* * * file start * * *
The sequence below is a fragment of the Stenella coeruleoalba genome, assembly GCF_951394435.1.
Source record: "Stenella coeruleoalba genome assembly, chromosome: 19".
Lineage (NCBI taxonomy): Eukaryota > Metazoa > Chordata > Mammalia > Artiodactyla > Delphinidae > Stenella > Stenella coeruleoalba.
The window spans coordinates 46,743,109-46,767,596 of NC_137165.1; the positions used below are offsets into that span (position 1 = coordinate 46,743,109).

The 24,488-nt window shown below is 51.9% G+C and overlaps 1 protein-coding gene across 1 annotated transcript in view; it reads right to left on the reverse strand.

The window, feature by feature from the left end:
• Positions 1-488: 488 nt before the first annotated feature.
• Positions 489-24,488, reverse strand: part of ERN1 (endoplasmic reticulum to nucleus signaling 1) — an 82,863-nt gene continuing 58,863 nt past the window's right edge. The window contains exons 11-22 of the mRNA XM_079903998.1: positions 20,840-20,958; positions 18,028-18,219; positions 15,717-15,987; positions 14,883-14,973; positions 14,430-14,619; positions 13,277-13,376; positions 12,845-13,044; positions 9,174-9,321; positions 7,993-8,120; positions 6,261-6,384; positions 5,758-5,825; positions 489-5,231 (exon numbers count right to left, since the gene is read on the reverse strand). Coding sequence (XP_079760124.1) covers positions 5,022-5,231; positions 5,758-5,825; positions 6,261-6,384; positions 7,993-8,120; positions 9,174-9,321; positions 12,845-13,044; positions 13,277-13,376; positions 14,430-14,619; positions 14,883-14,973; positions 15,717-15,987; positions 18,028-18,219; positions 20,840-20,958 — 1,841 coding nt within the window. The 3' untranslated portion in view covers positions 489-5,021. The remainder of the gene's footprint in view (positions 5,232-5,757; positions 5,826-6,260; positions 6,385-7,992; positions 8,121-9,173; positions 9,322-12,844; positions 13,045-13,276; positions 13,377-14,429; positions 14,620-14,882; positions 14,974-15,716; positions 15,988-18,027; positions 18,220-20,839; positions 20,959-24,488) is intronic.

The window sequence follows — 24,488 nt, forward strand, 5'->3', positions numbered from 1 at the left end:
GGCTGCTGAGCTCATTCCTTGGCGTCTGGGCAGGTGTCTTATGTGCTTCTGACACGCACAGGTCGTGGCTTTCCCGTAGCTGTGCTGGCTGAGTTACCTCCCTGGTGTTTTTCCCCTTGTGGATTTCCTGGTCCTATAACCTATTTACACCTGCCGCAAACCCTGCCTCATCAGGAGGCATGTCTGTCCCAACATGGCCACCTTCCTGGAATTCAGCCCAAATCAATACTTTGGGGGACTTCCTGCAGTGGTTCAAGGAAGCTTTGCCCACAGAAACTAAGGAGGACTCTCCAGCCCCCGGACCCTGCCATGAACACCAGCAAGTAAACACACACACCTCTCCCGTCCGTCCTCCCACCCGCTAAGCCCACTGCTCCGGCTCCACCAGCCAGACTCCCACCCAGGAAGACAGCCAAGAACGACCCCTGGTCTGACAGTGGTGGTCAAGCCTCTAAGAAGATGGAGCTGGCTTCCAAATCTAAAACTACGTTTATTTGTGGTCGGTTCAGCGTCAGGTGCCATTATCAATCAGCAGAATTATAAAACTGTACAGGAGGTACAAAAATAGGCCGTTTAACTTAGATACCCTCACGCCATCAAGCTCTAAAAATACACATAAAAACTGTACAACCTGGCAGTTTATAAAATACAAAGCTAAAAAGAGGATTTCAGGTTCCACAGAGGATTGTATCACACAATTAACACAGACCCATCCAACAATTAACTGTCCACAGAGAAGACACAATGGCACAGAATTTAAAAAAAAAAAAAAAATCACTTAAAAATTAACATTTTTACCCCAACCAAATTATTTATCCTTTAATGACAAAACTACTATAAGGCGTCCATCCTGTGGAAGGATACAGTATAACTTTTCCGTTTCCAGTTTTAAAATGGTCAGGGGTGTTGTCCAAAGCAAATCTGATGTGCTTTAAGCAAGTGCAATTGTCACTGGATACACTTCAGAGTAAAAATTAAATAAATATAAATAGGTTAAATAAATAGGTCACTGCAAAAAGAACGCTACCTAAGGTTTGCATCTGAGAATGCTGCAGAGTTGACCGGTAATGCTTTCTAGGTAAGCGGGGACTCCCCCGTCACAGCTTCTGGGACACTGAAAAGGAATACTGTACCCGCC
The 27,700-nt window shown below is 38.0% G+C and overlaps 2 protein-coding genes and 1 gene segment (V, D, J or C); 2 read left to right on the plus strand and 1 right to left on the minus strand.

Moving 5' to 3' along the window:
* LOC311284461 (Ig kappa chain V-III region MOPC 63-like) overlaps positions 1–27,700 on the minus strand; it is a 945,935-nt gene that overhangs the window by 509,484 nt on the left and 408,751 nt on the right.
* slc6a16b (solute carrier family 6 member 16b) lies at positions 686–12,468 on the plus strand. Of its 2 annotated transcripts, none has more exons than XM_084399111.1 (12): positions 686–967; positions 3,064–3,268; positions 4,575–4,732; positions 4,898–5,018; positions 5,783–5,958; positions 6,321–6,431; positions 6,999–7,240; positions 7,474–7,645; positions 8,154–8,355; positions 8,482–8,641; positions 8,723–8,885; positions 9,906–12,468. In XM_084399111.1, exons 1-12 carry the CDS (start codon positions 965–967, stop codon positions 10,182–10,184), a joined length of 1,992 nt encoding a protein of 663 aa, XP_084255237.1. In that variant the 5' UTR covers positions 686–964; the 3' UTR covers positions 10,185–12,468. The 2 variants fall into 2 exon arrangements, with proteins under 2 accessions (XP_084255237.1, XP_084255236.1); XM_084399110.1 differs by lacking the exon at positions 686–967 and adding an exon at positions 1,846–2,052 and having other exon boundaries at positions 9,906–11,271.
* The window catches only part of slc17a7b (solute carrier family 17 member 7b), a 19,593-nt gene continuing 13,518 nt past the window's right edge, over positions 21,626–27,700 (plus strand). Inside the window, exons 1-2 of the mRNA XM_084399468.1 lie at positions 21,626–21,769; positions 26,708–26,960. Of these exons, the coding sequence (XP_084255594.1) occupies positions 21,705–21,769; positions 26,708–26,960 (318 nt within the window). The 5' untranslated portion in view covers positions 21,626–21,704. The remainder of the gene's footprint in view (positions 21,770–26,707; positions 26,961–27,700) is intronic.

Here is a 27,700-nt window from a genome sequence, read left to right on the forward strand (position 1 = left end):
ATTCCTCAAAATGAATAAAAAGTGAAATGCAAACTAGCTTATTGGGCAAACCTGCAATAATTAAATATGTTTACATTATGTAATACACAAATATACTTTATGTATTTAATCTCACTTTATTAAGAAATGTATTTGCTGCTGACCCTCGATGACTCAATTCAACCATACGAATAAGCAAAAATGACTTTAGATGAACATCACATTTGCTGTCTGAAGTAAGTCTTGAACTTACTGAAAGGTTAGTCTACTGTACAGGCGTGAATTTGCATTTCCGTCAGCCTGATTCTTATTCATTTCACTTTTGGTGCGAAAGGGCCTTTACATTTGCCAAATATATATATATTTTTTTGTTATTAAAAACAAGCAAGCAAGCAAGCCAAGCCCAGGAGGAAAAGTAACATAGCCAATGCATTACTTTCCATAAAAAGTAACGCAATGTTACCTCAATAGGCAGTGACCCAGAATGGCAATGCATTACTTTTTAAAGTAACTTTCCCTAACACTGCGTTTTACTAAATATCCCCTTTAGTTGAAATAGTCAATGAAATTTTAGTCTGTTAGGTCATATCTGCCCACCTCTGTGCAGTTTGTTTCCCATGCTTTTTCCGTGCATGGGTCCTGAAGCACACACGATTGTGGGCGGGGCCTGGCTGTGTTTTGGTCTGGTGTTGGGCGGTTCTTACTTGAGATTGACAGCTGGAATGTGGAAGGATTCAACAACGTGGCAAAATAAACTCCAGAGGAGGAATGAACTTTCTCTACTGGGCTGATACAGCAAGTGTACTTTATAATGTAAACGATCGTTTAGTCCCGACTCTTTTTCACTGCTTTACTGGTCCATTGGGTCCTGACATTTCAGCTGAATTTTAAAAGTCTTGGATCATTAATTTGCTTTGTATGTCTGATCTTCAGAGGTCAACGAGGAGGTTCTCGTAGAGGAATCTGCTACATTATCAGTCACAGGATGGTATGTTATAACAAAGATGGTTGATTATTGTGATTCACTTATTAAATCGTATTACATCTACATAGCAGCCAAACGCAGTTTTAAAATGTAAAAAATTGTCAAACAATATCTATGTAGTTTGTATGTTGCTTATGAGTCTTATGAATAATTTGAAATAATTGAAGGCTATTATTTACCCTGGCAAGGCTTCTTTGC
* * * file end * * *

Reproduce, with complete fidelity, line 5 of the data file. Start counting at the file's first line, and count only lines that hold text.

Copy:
The 24,488-nt window shown below is 51.9% G+C and overlaps 1 protein-coding gene across 1 annotated transcript in view; it reads right to left on the reverse strand.